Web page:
I have strolled out onto my deck this evening to read a book. It is twilight, the period when time is suspended between day and night. I must admit that I am equally enamored with both sunrise and sunset, and to choose a favorite would be like picking a favorite child. I love watching the world awaken at first light, but I am equally intrigued when the western sky starts glowing red and the day’s activities wind down. In the grand enterprise of life, this is the shift change between day’s animals and the creatures of the night. For me it is my time to relax and unwind and enjoy the cool, still air of evening.
Tonight I emerge just as the sun was dipping below the trees. I have watched the leaves change from a golden green, back-lit by the angled rays of the setting sun, to now just silhouettes against the evening sky. It is an active time as the birds make their final scramble for an evening meal before settling down to roost. I sit back in my chair and watch a nighthawk make a low pass. Above it a chimney swift beats the air in its pursuit of high-flying food. To my right a small flycatcher is silhouetted against the top of a cherry tree. Again and again it makes a mad dash from its perch to snag small insects then quickly returns to await the next hapless bug.
In the lilac bush a Carolina wren has hopped up and is clinging sideways to a branch; its raised tail and quick movements give it a cocky appearance. However, tonight it is quickly scolded by a chattering hummingbird passing overhead on its way to the feeder. The hummer takes a quick drink then rises to a low branch on another cherry tree where it can keep vigil over its food supply. I’ve learned that hummingbirds are among the most selfish and protective of all the birds that visit my yard. It would seem they exert more energy protecting their food source than they could possible derive from feeding there, but they are determined, if nothing else.
The finches are feeding actively and I can hear the cardinals in the nearby woods giving their “chip” call. The wings of the mourning doves whistle as one by one they rise from their resting spots on the ground. A pileated woodpecker sings out with its laughing call as it searches one of the dead trees in my woods for hidden ants or larvae. Overhead small flocks of birds pass hurriedly to their evening roosts. One flock stands out, and that is a large muster of crows. I have not before noticed an evening flock pass by, but I’m sure it is a common occurrence. I think of Shakespeare’s words, “Light thickens, and the crow makes wing to the rooky wood.” Their hulking figures lend an eerie quality to the evening.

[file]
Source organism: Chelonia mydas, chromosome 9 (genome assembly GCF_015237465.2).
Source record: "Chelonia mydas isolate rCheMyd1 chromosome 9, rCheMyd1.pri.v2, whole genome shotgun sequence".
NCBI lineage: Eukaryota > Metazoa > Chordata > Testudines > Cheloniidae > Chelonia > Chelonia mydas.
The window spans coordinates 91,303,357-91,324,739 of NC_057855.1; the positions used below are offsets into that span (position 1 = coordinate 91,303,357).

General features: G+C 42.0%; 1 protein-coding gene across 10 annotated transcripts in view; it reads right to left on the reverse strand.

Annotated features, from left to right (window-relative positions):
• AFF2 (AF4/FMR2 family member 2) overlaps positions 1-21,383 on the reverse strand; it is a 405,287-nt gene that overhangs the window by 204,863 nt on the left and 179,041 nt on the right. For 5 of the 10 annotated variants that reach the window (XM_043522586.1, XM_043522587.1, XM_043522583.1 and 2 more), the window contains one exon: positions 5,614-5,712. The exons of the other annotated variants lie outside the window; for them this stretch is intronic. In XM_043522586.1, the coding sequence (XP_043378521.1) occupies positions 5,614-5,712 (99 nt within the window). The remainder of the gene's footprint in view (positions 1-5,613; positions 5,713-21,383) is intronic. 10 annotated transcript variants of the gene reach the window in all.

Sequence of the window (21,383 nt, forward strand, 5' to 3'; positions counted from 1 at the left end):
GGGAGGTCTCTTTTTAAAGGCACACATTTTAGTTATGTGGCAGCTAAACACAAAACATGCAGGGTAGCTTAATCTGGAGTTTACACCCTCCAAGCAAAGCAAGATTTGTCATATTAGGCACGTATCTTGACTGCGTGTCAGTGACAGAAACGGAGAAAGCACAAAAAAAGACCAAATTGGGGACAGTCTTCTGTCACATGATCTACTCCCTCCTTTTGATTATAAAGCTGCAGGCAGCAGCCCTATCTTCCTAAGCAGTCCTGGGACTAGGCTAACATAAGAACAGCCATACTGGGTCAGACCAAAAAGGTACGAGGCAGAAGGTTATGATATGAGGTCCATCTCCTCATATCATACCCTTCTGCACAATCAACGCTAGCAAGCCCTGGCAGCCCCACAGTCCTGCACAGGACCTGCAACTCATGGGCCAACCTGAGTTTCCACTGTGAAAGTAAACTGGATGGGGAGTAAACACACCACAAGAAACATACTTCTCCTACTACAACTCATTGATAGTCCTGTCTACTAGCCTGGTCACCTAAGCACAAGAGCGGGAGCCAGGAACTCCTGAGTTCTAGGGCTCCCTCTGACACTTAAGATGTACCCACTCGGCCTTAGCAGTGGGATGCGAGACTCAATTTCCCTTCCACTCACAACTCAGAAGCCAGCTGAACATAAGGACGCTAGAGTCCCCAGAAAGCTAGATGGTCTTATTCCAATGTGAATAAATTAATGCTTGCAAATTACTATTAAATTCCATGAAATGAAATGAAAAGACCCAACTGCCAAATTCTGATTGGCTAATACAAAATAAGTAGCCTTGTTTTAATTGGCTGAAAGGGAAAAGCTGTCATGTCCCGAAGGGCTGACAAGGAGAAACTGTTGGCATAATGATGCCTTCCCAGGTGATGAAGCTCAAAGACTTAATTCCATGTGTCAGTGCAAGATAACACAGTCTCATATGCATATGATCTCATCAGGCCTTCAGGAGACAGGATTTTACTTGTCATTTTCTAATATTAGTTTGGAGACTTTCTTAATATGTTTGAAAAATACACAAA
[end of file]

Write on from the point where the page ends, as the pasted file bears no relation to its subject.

The light is growing fainter and now a large dragon fly patrols the area near the top of my trees. I’ve yet to see it, but soon the brown bat will make its appearance. The mosquitoes are feasting on my ankles, so the bat is sure to have a good meal.
Now the sounds are beginning to change. Bird calls have become less frequent, but a cicada has started with its raspy buzz. From a dozen different spots surrounding me in the woods, frogs have begun their evening trills. A cricket is evidently inspired and joins in this nacht musik. From across the creek, dogs are barking and baying from farms and backyards. First it was a lone dog off to my left, but soon a group of dogs with deep voices like hounds added its comments. The call was carried off to my right as a smaller dog started barking, as well. Just as quickly as they started, the dogs quickly lose interest and are silent once more.
The air is now noticeably cooler. For so much of the summer it has been too hot and humid to sit out in the evening. Even darkness brought no relief, but the sunlight now strikes the earth more obliquely and its heat is much less intense. Our days are still quite warm, but mornings and evenings are very comfortable and invite open windows. I’ve moved indoors to escape the mosquitoes, but I can still hear the evening sounds. The frogs and crickets are now in full voice, and the birds are silent. The nighthawk just made a final pass before disappearing into the darkening sky. It is time to bring in the bird feeders before the raccoons make their evening scavenging raids from the nearby woods. They are always quick to take advantage of a free meal, and all feeders must be in before nightfall. They usually come when it is too dark for me to see them, but their fighting and squabbling usually alert me to their presence. The sound of fighting raccoons can be quite unsettling on a dark night, but tonight it is just the frogs and crickets.
Like the birds, I too have come to the end of my daily activities. Tomorrow I will rise and sit in my rocker on the porch and watch the sun return in the eastern sky. As the rays of sun warm me, I will resume my book, listen to the shift change once more and enjoy the greeting calls of the morning birds. “And God called the light day, and the darkness He called night. And there was evening and there was morning, one day.” And like Him, I see that it is good.